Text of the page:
Second, the idea that, because I was a foster child, a little less was expected of me. Sometimes I felt like people stood by just waiting for me to fail or expected me to do just enough to get by… not excel, not over achieve, but just get by. Sometimes I used this to my advantage by slacking, while other times it would just piss me off. I wanted people to understand that I was my own person. Yes, I was so and so’s relative but that did not mean I would follow the same path. I made my own choices, I created my own destiny. I believed it didn’t matter where I came from, and with a lot of hard work anything was possible.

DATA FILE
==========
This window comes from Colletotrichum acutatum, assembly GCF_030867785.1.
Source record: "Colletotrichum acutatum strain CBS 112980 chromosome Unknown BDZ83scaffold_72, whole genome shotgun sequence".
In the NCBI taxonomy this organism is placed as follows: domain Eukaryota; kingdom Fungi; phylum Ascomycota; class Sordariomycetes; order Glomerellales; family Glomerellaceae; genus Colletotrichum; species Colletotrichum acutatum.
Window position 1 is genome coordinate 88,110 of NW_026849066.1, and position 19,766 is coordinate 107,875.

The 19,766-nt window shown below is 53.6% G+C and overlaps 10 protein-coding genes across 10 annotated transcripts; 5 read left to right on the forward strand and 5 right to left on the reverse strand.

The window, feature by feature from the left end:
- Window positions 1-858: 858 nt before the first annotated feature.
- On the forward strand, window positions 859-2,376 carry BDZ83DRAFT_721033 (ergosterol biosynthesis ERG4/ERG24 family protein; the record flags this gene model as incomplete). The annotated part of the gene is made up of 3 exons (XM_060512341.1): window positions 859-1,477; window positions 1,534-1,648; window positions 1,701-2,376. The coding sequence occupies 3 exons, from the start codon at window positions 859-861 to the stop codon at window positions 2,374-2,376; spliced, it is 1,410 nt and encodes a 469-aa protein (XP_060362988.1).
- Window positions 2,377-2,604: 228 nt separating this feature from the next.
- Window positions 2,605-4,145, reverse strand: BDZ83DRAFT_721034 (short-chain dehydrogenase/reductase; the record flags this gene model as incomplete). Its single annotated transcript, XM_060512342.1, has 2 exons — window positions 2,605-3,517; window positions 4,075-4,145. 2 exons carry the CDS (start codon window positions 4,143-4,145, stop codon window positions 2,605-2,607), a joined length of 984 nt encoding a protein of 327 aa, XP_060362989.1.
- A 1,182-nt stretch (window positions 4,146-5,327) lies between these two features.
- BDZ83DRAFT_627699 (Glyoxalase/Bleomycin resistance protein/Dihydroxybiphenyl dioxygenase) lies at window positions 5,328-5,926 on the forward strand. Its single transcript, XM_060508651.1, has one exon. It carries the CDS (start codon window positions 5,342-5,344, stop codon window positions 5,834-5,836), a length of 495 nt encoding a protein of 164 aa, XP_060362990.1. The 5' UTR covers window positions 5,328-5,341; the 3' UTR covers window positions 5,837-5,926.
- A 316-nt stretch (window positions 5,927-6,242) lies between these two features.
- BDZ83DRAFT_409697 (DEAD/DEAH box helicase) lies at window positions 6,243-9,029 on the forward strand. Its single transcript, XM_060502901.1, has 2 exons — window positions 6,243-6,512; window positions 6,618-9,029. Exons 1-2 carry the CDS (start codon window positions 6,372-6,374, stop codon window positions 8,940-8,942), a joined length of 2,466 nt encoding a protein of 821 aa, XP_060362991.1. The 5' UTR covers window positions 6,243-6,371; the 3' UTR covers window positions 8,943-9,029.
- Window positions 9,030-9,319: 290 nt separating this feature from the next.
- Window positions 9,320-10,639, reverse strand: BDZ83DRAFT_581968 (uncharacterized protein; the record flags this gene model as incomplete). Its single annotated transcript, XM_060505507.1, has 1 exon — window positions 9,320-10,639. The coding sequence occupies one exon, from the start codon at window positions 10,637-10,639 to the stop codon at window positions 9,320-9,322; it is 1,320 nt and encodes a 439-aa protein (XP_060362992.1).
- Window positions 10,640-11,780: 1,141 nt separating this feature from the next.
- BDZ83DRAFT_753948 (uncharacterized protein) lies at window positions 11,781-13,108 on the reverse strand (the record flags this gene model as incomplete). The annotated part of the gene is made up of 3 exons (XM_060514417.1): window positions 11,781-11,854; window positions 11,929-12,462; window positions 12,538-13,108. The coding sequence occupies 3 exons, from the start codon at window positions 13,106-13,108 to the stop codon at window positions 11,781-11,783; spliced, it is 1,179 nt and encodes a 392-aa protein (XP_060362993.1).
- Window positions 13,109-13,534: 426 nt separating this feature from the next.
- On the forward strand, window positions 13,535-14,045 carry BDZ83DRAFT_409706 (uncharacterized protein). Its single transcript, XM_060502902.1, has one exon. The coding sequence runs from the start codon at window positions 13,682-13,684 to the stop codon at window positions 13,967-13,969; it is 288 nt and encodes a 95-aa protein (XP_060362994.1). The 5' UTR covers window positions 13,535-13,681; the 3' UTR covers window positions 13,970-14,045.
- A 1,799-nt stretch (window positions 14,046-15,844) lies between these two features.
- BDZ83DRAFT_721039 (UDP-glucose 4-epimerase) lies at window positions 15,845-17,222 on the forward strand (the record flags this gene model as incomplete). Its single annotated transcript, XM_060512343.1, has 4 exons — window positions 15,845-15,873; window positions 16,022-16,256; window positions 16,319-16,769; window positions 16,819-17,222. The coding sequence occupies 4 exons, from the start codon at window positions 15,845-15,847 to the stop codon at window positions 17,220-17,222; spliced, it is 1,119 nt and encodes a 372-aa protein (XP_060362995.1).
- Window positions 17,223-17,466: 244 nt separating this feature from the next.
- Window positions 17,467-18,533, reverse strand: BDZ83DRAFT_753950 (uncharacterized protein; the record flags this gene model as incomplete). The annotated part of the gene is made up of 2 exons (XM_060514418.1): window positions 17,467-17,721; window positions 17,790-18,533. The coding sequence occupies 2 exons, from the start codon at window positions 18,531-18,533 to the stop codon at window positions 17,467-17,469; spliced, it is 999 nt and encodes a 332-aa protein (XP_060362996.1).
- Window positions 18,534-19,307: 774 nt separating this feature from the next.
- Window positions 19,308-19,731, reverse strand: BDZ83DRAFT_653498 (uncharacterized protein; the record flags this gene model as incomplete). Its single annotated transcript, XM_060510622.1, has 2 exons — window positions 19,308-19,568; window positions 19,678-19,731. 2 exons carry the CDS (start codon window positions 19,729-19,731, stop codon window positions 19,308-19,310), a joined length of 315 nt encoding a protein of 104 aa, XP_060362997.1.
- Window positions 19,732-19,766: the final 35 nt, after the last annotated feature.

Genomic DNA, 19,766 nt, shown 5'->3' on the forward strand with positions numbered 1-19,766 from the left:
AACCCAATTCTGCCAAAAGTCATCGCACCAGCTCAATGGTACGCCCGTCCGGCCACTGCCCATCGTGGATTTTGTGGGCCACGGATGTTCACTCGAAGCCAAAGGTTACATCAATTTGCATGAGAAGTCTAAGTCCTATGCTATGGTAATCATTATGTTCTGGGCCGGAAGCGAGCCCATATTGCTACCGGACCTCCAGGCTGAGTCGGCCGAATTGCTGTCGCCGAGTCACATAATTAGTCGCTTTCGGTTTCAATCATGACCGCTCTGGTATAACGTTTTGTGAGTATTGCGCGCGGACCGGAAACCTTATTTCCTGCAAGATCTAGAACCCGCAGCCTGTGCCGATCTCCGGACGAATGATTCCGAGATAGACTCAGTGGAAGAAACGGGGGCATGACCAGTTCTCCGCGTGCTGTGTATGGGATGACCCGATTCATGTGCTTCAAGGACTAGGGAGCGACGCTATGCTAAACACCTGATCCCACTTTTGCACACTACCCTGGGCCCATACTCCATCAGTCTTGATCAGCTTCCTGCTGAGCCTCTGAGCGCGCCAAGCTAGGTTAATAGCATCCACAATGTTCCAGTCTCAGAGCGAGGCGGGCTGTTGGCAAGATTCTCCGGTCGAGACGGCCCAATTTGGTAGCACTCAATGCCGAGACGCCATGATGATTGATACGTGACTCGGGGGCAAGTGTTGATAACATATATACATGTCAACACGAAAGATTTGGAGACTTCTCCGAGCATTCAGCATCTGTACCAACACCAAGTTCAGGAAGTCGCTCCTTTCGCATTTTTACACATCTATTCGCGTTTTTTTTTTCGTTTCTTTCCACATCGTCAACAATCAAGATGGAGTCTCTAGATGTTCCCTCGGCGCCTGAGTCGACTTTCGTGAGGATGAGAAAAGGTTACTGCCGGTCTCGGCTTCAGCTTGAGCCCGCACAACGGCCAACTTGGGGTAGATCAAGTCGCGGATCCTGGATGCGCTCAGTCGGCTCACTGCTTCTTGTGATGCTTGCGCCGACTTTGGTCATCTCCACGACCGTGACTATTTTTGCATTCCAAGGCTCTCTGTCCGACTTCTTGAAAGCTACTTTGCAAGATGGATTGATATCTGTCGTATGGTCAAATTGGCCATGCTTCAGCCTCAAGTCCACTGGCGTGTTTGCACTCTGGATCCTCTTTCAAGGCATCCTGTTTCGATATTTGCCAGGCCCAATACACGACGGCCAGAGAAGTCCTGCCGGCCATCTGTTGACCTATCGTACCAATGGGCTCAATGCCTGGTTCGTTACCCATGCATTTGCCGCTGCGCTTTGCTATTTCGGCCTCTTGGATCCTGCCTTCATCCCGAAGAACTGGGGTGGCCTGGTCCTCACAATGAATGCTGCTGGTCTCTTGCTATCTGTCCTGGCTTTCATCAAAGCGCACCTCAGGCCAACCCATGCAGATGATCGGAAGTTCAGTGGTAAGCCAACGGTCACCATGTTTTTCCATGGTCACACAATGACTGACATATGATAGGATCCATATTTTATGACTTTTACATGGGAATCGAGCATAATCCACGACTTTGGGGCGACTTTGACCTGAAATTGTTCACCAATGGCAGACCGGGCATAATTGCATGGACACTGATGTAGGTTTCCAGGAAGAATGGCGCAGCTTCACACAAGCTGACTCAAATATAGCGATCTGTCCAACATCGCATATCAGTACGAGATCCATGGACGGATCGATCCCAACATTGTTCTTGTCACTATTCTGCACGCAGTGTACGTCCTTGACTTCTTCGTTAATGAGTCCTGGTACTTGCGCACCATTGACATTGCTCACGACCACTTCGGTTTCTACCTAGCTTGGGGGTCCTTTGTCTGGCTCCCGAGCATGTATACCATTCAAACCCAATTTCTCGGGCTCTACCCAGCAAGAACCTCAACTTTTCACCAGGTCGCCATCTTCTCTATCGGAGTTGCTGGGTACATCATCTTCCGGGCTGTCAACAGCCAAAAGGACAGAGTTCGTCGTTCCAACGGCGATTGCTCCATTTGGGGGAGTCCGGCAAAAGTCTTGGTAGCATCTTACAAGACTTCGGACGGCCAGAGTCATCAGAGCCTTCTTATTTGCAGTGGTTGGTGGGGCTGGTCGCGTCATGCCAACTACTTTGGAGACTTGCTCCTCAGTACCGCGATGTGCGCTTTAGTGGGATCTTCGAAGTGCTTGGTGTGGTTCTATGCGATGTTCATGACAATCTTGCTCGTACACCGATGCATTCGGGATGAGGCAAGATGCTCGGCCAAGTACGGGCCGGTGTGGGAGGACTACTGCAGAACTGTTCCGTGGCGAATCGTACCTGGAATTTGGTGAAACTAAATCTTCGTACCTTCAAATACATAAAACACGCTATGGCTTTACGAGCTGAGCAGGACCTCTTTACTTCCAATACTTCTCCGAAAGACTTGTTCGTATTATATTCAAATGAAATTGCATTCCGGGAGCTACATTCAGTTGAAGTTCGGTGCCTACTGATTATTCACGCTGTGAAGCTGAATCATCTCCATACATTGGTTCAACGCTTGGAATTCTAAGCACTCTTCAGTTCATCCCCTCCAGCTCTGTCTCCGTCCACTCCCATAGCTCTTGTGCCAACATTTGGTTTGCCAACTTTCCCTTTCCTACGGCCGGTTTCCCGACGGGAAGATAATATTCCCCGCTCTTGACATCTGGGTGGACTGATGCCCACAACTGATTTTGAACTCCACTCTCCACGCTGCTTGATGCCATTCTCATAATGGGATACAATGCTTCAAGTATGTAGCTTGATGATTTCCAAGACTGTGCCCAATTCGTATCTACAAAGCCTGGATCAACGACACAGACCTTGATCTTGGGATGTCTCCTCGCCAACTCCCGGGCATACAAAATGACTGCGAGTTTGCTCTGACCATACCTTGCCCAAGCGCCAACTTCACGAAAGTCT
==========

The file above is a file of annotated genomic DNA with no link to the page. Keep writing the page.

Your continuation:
Last, the idea that all mothers and fathers lose their children because they don’t love them. This is a difficult one to swallow as both an alum and foster mother. Fast forward to present day where I am married and we have been foster parents to 10 children under the age of 5. Initially it was my belief that my mother didn’t love me enough, but as an adult and now foster mother, I know that she did and still does truly love me. When I try to explain my family to my children and my children's parent's situations to my foster children, I try to explain it the best way possible – without judgement. I try to understand that my mom, and often times my children’s mothers are sick. Addiction is an illness and is often times coupled with mental illness. People make mistakes, things cloud their judgment. Any other person, including myself, can't know better unless you walk in their shoes and I want our country to know this.